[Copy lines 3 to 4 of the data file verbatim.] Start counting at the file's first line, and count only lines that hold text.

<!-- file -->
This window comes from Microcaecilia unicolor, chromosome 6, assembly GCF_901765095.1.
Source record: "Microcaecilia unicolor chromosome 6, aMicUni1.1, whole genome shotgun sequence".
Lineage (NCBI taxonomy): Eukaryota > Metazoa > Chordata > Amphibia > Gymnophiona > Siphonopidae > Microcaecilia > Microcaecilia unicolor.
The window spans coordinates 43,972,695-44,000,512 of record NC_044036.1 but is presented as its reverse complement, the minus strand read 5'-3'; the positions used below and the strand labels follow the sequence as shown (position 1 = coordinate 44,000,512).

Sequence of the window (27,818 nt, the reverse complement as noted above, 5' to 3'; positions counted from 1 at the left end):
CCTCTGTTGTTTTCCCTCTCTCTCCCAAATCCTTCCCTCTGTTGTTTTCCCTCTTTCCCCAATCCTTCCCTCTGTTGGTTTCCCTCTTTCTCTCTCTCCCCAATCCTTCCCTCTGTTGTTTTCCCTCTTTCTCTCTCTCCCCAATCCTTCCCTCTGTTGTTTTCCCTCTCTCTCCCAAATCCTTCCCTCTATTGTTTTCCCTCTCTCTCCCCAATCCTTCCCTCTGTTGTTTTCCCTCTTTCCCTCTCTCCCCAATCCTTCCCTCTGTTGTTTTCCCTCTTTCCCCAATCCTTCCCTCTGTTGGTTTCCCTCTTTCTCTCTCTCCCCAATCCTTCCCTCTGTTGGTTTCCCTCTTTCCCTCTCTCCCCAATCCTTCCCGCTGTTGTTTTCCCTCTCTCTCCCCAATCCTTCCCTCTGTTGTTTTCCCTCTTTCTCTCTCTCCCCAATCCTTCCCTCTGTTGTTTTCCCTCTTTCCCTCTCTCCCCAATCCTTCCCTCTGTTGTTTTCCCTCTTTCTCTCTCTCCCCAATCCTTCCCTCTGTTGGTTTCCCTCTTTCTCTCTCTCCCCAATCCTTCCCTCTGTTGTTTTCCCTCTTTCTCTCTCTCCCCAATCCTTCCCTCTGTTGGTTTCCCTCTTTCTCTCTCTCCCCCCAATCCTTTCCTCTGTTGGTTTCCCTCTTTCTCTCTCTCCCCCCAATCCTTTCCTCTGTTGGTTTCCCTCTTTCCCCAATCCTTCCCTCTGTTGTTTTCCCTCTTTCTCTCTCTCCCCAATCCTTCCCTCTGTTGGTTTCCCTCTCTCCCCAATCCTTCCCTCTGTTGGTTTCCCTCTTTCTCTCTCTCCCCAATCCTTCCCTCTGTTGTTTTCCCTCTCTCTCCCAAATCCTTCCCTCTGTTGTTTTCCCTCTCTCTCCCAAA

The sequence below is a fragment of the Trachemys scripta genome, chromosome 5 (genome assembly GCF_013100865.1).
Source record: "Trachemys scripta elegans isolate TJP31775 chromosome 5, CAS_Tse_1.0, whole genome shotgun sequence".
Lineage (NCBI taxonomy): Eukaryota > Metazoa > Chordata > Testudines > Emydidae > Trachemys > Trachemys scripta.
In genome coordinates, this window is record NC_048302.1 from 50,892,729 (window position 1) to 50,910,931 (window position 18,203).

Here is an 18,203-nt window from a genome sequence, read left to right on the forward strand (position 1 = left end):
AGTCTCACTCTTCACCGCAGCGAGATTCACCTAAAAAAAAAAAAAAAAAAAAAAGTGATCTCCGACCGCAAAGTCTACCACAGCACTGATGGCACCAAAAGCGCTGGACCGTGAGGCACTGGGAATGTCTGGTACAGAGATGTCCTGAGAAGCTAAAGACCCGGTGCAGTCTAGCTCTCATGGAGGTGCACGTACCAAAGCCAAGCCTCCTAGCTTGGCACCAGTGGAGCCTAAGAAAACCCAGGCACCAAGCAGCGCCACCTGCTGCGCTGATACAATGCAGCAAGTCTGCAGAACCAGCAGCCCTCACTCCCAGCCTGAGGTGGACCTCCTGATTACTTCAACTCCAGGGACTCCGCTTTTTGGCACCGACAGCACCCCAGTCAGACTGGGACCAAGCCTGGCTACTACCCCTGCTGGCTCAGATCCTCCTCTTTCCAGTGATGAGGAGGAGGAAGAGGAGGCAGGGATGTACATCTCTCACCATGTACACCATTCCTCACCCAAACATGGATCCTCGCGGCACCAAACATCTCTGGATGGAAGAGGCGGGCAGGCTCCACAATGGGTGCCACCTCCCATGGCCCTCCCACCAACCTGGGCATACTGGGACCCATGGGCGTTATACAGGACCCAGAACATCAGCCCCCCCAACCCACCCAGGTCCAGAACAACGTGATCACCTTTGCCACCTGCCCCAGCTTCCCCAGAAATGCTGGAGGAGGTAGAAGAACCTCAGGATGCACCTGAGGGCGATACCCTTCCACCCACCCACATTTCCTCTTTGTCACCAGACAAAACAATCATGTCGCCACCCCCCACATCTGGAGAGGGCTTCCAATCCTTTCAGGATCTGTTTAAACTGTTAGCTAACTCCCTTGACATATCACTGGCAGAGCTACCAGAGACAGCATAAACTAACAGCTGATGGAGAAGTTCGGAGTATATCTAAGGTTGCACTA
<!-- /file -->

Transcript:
Lineage (NCBI taxonomy): Eukaryota > Metazoa > Chordata > Amphibia > Gymnophiona > Siphonopidae > Microcaecilia > Microcaecilia unicolor.
The window spans coordinates 43,972,695-44,000,512 of record NC_044036.1 but is presented as its reverse complement, the minus strand read 5'-3'; the positions used below and the strand labels follow the sequence as shown (position 1 = coordinate 44,000,512).